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Biochem Pharmacol. 1997 Aug 1;54(3):399-408.

Receptor-mediated endocytosis of angiotensin II in rat myometrial cells.

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Laboratory of Pharmacology, Instituto Butantan, São Paulo, Brazil.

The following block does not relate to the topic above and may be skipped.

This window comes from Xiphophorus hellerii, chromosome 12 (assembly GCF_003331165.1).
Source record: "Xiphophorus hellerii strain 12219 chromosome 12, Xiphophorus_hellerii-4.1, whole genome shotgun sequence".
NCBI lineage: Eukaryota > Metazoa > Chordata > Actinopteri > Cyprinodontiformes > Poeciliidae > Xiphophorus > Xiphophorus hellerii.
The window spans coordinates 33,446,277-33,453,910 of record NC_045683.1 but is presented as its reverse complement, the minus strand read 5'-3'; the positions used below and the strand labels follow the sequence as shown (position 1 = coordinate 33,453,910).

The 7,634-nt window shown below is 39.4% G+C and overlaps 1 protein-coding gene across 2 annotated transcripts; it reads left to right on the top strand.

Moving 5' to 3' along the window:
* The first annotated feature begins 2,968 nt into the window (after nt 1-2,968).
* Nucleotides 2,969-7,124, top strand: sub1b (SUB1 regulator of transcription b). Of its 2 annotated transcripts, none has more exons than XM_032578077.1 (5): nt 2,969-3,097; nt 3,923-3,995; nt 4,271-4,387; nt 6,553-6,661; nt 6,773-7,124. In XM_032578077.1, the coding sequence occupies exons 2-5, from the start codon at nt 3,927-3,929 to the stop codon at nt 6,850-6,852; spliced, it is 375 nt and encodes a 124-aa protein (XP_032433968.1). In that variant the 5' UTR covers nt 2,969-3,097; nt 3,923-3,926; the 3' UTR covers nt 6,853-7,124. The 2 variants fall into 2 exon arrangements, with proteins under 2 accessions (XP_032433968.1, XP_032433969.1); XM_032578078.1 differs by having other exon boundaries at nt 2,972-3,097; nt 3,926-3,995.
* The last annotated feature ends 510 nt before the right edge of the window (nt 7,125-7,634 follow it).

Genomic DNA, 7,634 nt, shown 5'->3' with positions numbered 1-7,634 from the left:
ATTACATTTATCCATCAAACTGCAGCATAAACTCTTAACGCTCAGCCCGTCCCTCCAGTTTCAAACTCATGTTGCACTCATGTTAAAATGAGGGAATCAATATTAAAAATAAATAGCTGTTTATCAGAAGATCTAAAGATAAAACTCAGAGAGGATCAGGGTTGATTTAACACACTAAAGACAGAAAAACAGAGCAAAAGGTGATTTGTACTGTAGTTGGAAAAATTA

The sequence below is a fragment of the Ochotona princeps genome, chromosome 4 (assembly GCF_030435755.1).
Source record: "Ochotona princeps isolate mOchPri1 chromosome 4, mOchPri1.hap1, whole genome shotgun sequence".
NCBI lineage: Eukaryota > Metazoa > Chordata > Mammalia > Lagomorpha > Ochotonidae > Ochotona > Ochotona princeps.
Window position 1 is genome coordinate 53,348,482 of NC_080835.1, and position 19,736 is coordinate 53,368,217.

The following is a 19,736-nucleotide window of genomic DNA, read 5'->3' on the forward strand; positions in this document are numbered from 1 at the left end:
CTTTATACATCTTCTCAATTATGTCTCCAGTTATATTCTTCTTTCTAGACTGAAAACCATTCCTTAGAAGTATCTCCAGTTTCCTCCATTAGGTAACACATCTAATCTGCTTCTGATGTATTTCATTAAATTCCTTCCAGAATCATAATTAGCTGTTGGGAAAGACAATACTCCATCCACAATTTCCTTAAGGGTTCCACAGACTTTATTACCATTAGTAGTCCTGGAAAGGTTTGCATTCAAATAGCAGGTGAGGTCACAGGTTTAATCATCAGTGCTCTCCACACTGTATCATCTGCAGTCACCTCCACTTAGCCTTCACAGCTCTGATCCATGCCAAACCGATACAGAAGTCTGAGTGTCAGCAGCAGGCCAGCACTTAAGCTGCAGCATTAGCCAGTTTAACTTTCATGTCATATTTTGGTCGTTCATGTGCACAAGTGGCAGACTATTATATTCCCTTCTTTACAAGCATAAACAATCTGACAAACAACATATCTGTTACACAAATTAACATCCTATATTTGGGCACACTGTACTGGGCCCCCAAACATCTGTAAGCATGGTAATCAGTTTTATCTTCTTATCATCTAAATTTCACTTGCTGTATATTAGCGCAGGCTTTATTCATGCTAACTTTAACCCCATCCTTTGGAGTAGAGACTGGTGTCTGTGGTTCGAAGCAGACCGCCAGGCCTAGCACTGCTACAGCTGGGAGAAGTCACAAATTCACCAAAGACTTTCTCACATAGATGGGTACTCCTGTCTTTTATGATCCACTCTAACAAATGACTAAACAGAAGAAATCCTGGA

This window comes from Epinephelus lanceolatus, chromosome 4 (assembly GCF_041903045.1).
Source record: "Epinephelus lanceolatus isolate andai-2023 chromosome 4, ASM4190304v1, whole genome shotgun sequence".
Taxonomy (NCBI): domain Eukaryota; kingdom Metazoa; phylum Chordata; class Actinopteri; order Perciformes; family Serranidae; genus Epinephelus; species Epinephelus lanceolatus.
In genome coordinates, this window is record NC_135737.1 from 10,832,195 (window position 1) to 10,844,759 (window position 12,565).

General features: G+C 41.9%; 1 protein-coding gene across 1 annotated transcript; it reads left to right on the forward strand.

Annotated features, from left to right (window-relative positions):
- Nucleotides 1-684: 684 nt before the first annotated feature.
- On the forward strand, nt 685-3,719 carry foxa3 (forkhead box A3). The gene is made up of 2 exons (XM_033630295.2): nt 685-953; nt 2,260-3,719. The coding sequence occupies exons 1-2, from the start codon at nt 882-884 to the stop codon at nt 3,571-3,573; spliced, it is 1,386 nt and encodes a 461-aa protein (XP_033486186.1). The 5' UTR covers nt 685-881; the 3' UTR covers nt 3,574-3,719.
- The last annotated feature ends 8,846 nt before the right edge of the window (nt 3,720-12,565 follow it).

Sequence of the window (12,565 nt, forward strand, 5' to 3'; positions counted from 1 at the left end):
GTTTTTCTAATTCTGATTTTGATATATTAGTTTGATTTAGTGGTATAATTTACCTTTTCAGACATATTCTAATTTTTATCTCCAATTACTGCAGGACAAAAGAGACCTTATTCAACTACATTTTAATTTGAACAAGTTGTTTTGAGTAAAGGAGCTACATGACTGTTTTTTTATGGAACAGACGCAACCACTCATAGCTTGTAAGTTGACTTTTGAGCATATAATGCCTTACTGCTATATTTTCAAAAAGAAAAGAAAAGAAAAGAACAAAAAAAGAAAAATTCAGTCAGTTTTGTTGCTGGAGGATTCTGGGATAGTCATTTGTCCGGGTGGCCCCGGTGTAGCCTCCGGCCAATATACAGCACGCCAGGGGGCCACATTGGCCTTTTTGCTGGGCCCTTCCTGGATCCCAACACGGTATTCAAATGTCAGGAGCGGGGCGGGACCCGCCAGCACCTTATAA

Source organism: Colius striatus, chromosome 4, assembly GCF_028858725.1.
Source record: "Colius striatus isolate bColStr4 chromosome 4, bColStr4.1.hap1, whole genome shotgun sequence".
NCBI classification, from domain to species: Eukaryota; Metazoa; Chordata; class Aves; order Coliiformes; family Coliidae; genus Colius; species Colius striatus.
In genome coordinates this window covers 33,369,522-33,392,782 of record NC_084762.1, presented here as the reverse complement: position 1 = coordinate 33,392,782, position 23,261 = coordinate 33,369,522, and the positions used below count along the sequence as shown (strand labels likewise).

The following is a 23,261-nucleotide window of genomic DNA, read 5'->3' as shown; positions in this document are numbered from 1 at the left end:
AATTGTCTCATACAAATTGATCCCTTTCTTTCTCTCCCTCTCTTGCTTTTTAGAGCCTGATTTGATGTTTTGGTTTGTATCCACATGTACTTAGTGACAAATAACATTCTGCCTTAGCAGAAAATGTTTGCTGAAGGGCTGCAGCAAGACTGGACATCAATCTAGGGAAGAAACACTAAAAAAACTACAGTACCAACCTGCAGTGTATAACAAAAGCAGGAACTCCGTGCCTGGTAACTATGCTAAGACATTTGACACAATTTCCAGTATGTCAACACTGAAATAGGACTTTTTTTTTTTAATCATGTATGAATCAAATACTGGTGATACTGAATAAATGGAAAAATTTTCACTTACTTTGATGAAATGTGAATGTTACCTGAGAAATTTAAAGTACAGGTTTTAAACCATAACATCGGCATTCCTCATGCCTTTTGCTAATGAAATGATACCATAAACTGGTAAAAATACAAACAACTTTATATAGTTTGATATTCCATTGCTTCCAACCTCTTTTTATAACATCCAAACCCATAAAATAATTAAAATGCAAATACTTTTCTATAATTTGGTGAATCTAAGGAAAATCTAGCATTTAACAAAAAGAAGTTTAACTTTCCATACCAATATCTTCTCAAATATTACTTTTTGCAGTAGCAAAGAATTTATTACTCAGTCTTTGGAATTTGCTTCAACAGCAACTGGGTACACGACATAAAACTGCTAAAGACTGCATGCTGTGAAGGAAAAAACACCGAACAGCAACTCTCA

The events involved in the processing of the angiotensin II (Ang II)-receptor complex were studied in primary cultures of rat myometrial cells. Ang II bound to rat myometrial cells in a specific, time- and temperature-dependent fashion. Pretreatment with cycloheximide did not interfere with binding up to 3 hr, but inhibited increases in binding observed over longer periods. The [3H]Ang II binding to intact cells was inhibited by dithiothreitol (DTT), and the rank order of potency of Ang II and nonpeptide antagonists to inhibit the [3H]Ang II binding was Ang II > Losartan >> PD 123319 or CGP 42112B, indicating the presence of the AT1 receptor type. Whereas most of the [3H]Ang II binding at 4 degrees was susceptible to acid or pronase treatment, binding at 35 degrees was resistant to both treatments, suggesting an internalization of the Ang II-receptor complex. Phenylarsine oxide (PAO) and N-ethylmaleimide (NEM) caused a concentration-dependent inhibition when the binding assay was performed at 35 degrees, but no effect was observed at 4 degrees, indicating that these agents did not alter cell-surface binding but actually prevented the internalization process. Simultaneous treatment with 1 mM DTT or beta-mercaptoethanol prevented the inhibitory effect of NEM, but only DTT could prevent the inhibition caused by PAO, indicating that two closely located sulfhydryl groups must be involved in the internalization process. Chloroquine (100 microM) inhibited the [3H]Ang II dissociation from cells, and monensin (25 microM) induced a 30% inhibition of [3H]Ang II binding (35 degrees, 3 hr), suggesting endosomal processing of the Ang II-receptor complex with receptor recycling to the cell surface. These results indicate that Ang II binding to AT1 receptors in rat myometrial cells is followed by internalization of the Ang II-receptor complex and recycling of the receptor to the cell surface.

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